Michigan track star Nate Brannen remembers
a race at the NCAA Indoor Championships his freshman year that
didn’t quite go as he and coach Ron Warhurst had planned.

Beth Dykstra

After the race, Brannen walked by Warhurst.

“That sucked,” Brannen said.

“No. You sucked,” Warhurst responded.

“I kept walking, and I thought, ‘Yeah, I did
suck,’ ” Brannen recalled.

In general, Warhurst doesn’t really care what comes out of
his mouth. He’s a war veteran with salty language and a
“hard-ass” attitude, and in 15 minutes with him in his
Weidenbach Hall office, you’ll join him in a good cackle a
dozen times.

“No one feels weird about talking to him,” Brannen
said. “He’s such an open guy.”

So open that sophomore Nick Willis had to stop himself before
telling stories from his two years with Warhurst.

“I could tell you, but you wouldn’t be able to print
it,” Willis said with a grin.

At the age of 25, Warhurst volunteered for the Marines and
headed off to Vietnam because “it was something to do.”
He was a self-described hippie and wasn’t ready to make a
decision about his life.

Warhurst is the senior member of the Michigan coaching staff,
having taken over as cross country coach and assistant track coach
in 1974. At the ripe age of 60, his hair may have grayed, but even
that hasn’t slowed him down; he has a one-and-a-half-year-old
son.

“It wasn’t a Viagra boy either,” Warhurst
said. “Another joke … I’m a jokester.”

In 30 years of coaching Michigan’s long- and
middle-distance runners, he’s turned average runners into
great runners and great runners into Olympians. Right now,
he’s working his magic on two of the world’s top young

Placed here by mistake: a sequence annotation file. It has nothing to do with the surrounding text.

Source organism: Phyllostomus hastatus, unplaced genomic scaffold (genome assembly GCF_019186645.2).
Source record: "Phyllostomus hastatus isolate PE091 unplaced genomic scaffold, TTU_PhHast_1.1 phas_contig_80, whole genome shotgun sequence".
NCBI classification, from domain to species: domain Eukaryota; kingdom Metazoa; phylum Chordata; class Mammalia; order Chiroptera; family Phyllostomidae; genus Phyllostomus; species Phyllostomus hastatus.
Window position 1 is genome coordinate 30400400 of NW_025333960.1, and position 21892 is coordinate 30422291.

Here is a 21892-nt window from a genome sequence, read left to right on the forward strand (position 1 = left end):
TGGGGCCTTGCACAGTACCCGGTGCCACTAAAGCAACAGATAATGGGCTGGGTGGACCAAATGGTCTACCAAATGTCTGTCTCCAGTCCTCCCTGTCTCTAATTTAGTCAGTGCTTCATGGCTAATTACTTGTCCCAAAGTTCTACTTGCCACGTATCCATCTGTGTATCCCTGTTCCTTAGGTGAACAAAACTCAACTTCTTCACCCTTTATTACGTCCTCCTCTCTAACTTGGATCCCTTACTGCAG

runners, Brannen of Canada and Willis of New Zealand, who will both
sit out the outdoor track season to prepare for the Olympic
trials.

“He has a passion for getting the best out of
someone’s limits,” Willis said. “He’s (hard
on us) because he wants us to get the most out of
ourselves.”

Two is better than one

At this point in what would have been his junior year at
Michigan, Alan Webb might have already won three or four individual
national championships.

Webb gained national acclaim by setting the high-school record
in the indoor and outdoor mile and committed to run for Warhurst at
Michigan. After an up-and-down freshman year, he left school,
signed a pro running contract with Nike and has since had his
life’s work chronicled in a book called “Sub 4:00: Alan
Webb and the Quest for the Fastest Mile.”

Webb’s exit from Ann Arbor was no tragedy for the track
program, though. Now, instead of having one star that shines over
all, Warhurst has Brannen and Willis.

“They’re better,” Warhurst said.
“They’ve got it all. They’re the package —
they raise the expectations for everybody.”

Willis, who sports an “I just rolled out of bed”
hairdo and an accent like Crocodile Dundee, is reaching his
potential in his second season under Warhurst. Last month in
Boston, he set the collegiate record in the 3,000 meters —
which isn’t even “his event” — with a time
of 7:44.90.

Brannen, the Canadian high-school record holder in the mile,